Former Associate editor Margret Aldrich on the hunt for happiness, community, and how humans thrive
Decorated with brightly colored wallpaper and pots of cheery flowers, Giveboxes are festive additions to Germany’s city streets. The small structures, which look like a cross between a phone booth and a gardening shed, hold community-donated items that are free for the taking, says Dougal Squires on Slow Travel Berlin. Clothing, books, shoes, blankets, bags, lamps, glassware, and cologne are examples of the useful(ish) things up for grabs.
The idea for Giveboxes came from an anonymous Berliner known only as Andy or Andreas. (Go to Slow Travel Berlin’s website to hear an engaging interview with the Givebox founder.) Since the first Givebox debuted in Berlin last summer—constructed in an eyesore of a spot that was often used as an improvised public toilet—more have popped up in Hamburg, Vienna, Paris, Copenhagen, and elsewhere, with a miniature version making its way to San Francisco.
Cash-free shopping ventures are popular in many parts of the world, with freecycling and free stores found in North America and Europe. But Giveboxes offer an advantage, writes Chloe Lloyd in E Magazine:
The Givebox cuts out the middleman, hassle and arrangement requirements intrinsic to the better-known “freecycling.” The anonymity of the Givebox also supports the notion that it doesn’t matter who we are giving to as long as there is someone who is in need of goods that we no longer use.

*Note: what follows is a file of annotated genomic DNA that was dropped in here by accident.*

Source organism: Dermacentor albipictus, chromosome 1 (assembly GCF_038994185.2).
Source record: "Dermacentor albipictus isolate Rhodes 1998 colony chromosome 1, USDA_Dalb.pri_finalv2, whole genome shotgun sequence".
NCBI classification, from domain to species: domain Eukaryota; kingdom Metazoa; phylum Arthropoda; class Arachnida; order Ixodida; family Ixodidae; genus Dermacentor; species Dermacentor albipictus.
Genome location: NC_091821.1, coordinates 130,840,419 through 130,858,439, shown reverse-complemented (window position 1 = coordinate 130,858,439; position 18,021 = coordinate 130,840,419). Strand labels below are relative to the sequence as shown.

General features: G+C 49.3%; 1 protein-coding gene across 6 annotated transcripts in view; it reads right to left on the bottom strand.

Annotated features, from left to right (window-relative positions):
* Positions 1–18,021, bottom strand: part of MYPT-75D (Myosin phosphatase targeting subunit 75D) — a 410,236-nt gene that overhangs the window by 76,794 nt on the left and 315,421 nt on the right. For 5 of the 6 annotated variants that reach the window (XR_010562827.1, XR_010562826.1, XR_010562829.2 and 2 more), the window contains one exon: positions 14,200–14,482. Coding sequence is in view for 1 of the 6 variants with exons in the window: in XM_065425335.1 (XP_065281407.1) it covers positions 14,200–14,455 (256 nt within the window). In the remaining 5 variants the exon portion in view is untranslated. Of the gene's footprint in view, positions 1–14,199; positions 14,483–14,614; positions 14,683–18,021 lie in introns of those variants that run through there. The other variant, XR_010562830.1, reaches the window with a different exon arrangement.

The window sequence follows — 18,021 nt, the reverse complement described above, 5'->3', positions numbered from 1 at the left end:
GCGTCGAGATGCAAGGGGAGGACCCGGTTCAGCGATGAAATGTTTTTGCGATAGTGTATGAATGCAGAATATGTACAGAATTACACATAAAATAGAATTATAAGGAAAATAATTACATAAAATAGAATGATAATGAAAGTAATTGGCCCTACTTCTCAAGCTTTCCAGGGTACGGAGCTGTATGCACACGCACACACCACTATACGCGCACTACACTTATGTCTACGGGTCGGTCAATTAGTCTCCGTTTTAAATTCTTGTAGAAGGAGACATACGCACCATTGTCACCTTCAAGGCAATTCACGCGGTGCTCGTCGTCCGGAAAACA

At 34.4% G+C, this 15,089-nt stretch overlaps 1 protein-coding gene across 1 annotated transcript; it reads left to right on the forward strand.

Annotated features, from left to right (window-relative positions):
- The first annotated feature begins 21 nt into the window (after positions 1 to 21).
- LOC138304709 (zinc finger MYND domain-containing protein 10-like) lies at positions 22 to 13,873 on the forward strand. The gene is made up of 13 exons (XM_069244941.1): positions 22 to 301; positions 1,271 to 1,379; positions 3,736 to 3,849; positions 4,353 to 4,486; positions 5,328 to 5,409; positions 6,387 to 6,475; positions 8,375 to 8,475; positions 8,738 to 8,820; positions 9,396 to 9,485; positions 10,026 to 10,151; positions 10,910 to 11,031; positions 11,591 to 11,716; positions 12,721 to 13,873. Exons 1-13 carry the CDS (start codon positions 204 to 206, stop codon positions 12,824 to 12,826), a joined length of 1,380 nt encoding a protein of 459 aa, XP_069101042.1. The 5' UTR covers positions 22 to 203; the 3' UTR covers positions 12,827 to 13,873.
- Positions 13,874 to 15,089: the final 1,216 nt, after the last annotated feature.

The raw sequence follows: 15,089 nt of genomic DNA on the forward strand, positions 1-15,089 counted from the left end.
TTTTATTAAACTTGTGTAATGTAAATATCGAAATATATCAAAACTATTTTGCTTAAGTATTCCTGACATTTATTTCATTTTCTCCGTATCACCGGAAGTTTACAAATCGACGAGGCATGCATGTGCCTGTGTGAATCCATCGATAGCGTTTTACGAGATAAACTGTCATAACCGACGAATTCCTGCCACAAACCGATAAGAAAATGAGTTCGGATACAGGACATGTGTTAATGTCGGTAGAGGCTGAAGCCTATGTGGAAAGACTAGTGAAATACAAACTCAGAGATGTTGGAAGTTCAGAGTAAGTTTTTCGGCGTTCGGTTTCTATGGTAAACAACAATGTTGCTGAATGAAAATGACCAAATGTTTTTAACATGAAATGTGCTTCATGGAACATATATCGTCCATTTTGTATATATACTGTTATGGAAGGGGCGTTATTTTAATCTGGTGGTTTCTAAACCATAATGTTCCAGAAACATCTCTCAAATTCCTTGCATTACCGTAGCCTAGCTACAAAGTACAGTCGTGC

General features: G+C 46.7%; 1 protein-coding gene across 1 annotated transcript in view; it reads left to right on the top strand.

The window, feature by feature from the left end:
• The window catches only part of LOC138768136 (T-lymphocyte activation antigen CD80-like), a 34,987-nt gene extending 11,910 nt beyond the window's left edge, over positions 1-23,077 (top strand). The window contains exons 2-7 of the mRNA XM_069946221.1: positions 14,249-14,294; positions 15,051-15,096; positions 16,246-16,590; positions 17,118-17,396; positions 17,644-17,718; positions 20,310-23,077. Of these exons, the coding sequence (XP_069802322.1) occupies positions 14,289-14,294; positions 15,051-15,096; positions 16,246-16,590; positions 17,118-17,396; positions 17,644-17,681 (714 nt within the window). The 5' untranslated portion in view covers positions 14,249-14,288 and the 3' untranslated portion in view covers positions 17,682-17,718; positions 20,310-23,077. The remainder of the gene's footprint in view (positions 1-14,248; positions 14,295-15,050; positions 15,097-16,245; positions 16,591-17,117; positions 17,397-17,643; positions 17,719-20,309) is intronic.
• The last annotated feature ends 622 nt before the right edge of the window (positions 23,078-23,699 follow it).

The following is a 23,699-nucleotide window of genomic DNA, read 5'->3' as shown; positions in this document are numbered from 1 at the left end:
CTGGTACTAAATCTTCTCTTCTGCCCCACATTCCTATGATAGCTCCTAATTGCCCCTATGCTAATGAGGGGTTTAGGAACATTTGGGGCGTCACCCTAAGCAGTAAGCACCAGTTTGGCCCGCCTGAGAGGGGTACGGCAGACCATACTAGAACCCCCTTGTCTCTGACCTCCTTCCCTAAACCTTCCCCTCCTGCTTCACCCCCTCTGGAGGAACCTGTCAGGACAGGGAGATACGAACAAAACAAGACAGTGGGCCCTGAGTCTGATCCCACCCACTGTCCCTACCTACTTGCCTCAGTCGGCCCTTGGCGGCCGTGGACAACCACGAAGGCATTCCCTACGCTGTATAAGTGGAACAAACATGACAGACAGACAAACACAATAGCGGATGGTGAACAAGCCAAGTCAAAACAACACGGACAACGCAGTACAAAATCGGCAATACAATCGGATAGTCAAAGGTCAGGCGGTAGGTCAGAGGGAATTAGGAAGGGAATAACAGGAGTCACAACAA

To me, Giveboxes most closely call to mind the charming Little Free Libraries springing up in U.S. neighborhoods, which encourage passersby to leave a book or take a book. Both projects encourage community involvement and reuse, along with a pint-size dose of informal artistic expression.
Want to build a Givebox in your town? Andy/Andreas offers plans, costs, and marketing materials on Givebox’s Facebook page, albeit in German. Let’s find a translator and keep up this communal spirit of giving—I’ve got a rice cooker, a dog-eared copy of The Stranger, and a 1960s red wool coat with your name on them.
Images via Givebox.
Margret Aldrich is an associate editor at Utne Reader. Follow her on Twitter at @mmaldrich.